Britain’s Prince Harry on Friday paid an “emotional” visit to a street in Angola that was once a minefield visited by his mother Diana shortly before her death.
Princess Diana walked across a cleared minefield near the central city of Huambo in 1997 to highlight the plight of a country that remains plagued by landmines 17 years after the end of its civil war.
Just months later Diana was killed in a car crash in Paris, when Harry was 12.
“It has been emotional retracing my mother’s steps along this street 22 years on,” said Harry, standing on Huambo’s now-paved Princess Diana Street.
“Being here on this transformed and bustling street … shows the tremendous impact that clearing landmines has on communities and their futures.”
Diana drew attention to the more than one million landmines planted during Angola’s 27-year war, which started after independence from Portugal in 1975.
“There are still more than 1,000 minefields in this beautiful country that remain to be cleared,” said Harry, questioning whether “that could still be the case” if Diana were alive.
“I’m pretty sure she would have seen it through,” he added.
Earlier on Friday, Harry – donning an almost exact replica of the protective visor and bulletproof vest worn by his mother – detonated a mine in Luengue-Luiana National Park, 1,000km (600 miles) southeast of Huambo.
The prince, also known as the Duke of Sussex, spent the night in the park. He called on Angolans to protect “the unique wildlife that relies on the beautiful Cuito River that I slept beside”.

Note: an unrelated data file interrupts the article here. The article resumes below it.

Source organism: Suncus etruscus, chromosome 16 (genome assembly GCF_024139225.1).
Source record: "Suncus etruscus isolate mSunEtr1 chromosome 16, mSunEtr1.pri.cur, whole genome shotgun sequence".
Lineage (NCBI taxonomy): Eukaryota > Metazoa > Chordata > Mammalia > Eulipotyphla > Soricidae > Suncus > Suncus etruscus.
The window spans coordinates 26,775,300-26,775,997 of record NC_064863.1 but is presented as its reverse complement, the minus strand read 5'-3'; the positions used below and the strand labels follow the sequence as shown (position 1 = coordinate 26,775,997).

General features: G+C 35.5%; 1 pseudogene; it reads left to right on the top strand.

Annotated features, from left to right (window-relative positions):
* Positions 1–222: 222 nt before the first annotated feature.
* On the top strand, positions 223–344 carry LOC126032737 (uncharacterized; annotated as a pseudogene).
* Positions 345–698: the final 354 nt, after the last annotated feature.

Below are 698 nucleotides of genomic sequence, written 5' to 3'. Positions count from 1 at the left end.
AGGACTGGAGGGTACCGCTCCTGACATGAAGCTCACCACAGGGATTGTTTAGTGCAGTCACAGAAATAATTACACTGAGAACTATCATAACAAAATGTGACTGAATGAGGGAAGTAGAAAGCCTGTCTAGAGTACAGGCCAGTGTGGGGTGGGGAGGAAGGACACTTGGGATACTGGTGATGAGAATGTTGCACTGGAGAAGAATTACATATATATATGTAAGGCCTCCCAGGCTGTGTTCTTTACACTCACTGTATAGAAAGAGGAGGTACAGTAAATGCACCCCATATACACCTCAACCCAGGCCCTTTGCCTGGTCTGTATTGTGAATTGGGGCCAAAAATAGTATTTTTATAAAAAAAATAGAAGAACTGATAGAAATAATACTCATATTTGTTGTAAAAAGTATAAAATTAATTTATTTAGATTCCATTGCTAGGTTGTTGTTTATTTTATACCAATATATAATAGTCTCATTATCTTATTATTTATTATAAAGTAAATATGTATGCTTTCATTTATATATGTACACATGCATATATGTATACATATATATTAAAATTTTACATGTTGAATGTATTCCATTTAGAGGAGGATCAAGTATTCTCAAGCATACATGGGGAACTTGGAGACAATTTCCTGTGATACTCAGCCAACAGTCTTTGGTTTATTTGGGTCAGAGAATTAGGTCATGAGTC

As a conservation advocate, he touched on ongoing efforts to encourage the return of wild animals killed by militia and landmines during the war.
“When this great wilderness rebounds and the land is regenerated,” said Harry, “wildlife can and will return to Angola.”
He added that elephants would “be able to naturally migrate across borders”, easing pressure on neighbouring countries.
Botswana – which shares a border with Angola – is currently struggling with a large elephant population.
Later on Friday, Prince Harry visited a recently-renovated orthopaedic hospital in Huambo named after his mother.
More than 1,600 people have been injured by landmines in Angola between the start of the war in 1975 and 2015, according to British charity Halo Trust. Most casualties occurred in 2002 and 2003, when Angolans returned to their homes after peace was declared.
Diana was famously photographed meeting some of the victims during her visit.
“If an international ban on mines can be secured it means, looking far ahead, that the world may be a safer place for this generation’s grandchildren,” said the princess at the time.
Harry – Diana’s second son and sixth in line to the British throne – is on a 10-day tour of southern Africa, which he started in Cape Town with his wife Meghan, the Duchess of Sussex, and four-month old son Archie.
The duchess and Archie remained in South Africa while the Duke toured conservation and HIV prevention projects around the region.
He visited Botswana before Angola, and is expected to fly to Malawi on Saturday.
The family will reunite in Johannesburg next week and complete the trip together before flying back on October 2.
Prince Harry last travelled to Angola in 2013 to witness the clearing of a minefield organised by the Halo Trust, which was championed by Diana.